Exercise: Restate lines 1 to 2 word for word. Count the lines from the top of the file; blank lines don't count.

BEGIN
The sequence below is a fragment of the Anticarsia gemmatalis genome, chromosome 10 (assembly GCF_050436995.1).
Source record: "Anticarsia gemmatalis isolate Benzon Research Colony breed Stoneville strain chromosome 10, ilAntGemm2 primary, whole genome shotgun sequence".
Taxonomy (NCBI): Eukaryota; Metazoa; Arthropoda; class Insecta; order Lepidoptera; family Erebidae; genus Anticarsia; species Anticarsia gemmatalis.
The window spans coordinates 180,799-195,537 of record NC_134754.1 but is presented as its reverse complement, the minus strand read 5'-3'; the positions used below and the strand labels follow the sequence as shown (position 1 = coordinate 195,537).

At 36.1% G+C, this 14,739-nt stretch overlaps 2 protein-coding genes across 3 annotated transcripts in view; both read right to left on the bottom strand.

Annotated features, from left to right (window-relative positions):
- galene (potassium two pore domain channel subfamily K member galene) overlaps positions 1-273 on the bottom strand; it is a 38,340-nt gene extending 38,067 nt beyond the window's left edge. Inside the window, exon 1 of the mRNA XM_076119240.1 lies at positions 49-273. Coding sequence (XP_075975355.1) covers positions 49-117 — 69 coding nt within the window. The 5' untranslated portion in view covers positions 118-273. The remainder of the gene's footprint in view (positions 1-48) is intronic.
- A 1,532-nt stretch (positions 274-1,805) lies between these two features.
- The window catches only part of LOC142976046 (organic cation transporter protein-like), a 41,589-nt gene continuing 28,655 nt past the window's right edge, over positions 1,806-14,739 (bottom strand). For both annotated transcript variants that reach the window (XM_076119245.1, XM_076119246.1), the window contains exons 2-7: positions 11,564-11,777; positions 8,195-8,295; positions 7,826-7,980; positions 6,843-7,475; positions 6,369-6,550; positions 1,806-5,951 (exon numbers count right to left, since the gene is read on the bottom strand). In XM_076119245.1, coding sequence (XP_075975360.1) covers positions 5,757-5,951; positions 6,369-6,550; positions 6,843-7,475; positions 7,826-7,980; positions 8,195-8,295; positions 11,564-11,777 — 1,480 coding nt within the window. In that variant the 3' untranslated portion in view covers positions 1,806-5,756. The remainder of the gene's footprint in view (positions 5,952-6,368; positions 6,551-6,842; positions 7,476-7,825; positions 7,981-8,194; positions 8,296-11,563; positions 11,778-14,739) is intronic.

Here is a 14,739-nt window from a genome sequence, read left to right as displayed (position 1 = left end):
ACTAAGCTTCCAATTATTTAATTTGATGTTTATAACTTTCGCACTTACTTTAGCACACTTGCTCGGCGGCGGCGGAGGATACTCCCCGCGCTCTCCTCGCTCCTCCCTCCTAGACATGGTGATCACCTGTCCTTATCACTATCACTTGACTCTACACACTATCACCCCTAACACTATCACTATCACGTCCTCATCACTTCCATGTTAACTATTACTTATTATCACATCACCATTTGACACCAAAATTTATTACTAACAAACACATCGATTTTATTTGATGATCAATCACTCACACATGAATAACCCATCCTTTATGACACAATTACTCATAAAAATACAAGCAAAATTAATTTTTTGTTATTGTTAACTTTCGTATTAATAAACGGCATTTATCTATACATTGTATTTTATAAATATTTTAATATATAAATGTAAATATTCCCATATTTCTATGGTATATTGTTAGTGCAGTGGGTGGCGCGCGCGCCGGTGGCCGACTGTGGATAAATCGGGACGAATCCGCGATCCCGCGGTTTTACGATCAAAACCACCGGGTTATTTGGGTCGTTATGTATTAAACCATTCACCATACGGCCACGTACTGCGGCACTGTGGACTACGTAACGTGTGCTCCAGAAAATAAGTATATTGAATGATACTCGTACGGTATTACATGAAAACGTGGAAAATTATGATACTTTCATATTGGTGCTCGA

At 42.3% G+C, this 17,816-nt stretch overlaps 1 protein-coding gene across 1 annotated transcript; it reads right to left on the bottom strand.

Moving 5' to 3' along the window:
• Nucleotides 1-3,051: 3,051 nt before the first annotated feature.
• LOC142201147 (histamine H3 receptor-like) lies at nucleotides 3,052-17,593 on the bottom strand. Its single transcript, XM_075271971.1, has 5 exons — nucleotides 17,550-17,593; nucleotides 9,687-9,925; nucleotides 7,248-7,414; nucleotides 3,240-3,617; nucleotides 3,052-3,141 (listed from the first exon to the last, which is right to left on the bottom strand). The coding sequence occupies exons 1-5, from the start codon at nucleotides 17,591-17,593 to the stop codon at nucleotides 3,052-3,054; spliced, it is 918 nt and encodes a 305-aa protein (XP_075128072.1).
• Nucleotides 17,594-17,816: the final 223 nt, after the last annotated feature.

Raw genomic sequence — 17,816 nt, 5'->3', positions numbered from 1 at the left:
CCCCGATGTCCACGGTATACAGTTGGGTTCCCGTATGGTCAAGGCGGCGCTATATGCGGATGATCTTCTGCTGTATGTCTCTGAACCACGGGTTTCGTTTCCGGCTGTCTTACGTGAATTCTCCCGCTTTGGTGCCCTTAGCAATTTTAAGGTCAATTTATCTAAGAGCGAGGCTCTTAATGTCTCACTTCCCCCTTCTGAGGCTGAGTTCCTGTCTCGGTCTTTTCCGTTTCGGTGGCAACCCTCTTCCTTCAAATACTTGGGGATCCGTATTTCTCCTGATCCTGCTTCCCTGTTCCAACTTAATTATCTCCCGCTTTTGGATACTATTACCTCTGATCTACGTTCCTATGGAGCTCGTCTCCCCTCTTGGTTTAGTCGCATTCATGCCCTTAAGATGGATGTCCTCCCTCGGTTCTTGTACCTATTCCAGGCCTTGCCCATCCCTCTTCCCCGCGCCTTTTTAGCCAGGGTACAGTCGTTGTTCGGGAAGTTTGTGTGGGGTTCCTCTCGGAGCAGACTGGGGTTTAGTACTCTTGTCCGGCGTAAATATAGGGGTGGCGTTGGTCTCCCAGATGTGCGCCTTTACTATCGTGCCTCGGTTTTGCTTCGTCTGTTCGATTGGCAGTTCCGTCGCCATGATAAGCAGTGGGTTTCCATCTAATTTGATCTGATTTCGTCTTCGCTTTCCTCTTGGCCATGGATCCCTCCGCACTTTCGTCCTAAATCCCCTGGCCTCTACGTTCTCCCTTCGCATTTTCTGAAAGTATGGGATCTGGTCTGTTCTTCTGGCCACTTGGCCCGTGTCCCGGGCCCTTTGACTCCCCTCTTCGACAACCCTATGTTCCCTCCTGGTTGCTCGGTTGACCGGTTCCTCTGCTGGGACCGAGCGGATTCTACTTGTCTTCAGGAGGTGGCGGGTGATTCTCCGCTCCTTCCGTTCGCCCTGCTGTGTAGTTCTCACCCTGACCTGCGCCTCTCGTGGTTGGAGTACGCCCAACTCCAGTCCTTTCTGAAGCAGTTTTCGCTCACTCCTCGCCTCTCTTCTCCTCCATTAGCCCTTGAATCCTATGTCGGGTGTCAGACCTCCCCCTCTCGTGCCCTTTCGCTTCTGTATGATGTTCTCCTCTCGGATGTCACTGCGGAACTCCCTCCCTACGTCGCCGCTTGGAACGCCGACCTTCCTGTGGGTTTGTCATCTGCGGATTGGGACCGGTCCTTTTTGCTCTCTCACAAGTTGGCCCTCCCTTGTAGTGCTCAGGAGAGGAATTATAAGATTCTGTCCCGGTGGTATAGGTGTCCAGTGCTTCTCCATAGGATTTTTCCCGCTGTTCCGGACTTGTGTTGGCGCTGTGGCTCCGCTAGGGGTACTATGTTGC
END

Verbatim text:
The sequence below is a fragment of the Anticarsia gemmatalis genome, chromosome 10 (assembly GCF_050436995.1).
Source record: "Anticarsia gemmatalis isolate Benzon Research Colony breed Stoneville strain chromosome 10, ilAntGemm2 primary, whole genome shotgun sequence".